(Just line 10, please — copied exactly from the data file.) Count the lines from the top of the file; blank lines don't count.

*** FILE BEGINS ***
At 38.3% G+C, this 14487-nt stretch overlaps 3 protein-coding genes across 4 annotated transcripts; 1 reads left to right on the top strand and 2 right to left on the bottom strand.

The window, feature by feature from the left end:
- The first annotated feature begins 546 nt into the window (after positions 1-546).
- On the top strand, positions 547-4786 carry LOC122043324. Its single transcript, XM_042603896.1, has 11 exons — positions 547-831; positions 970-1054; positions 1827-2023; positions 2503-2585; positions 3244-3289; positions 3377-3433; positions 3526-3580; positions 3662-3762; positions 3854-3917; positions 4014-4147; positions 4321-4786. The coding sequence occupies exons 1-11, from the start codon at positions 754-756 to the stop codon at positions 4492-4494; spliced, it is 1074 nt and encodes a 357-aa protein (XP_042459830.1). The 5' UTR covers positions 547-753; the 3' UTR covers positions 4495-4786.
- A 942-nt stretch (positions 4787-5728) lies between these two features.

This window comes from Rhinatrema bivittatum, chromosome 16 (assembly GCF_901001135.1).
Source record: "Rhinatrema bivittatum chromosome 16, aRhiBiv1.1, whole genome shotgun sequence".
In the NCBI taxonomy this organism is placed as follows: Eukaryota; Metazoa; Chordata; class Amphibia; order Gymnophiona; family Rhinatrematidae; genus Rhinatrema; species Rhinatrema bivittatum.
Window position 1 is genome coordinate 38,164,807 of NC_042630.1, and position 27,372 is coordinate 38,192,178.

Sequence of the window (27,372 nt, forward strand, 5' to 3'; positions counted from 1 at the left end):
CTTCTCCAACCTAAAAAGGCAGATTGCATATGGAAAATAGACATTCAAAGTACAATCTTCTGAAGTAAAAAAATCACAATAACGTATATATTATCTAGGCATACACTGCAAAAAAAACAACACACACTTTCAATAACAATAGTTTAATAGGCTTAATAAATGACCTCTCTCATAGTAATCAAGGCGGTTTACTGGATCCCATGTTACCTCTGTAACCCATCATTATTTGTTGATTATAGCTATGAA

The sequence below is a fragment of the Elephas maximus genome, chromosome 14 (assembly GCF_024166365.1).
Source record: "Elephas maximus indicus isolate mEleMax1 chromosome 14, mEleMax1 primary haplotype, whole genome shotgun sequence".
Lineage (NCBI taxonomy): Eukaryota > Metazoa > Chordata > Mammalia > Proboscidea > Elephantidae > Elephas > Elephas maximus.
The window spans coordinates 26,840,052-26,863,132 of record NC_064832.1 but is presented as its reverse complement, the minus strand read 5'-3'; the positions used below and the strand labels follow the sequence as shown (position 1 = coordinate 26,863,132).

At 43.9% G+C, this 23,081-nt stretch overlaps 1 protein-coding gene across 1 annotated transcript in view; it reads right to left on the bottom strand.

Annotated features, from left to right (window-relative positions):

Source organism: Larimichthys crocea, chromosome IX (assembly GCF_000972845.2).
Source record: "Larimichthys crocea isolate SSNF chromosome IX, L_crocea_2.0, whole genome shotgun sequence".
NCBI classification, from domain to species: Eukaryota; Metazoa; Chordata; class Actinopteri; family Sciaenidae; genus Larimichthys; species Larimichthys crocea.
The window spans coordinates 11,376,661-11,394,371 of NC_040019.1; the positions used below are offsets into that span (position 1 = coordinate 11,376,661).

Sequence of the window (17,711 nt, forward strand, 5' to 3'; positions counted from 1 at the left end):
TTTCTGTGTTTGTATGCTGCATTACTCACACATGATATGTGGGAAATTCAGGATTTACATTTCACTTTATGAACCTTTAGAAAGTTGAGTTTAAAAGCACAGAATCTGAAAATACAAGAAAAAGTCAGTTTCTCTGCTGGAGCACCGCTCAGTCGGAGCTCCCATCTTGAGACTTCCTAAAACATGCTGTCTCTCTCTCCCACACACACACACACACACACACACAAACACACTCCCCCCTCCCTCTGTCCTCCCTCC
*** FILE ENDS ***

Sequence of the window (27,372 nt, forward strand, 5' to 3'; positions counted from 1 at the left end):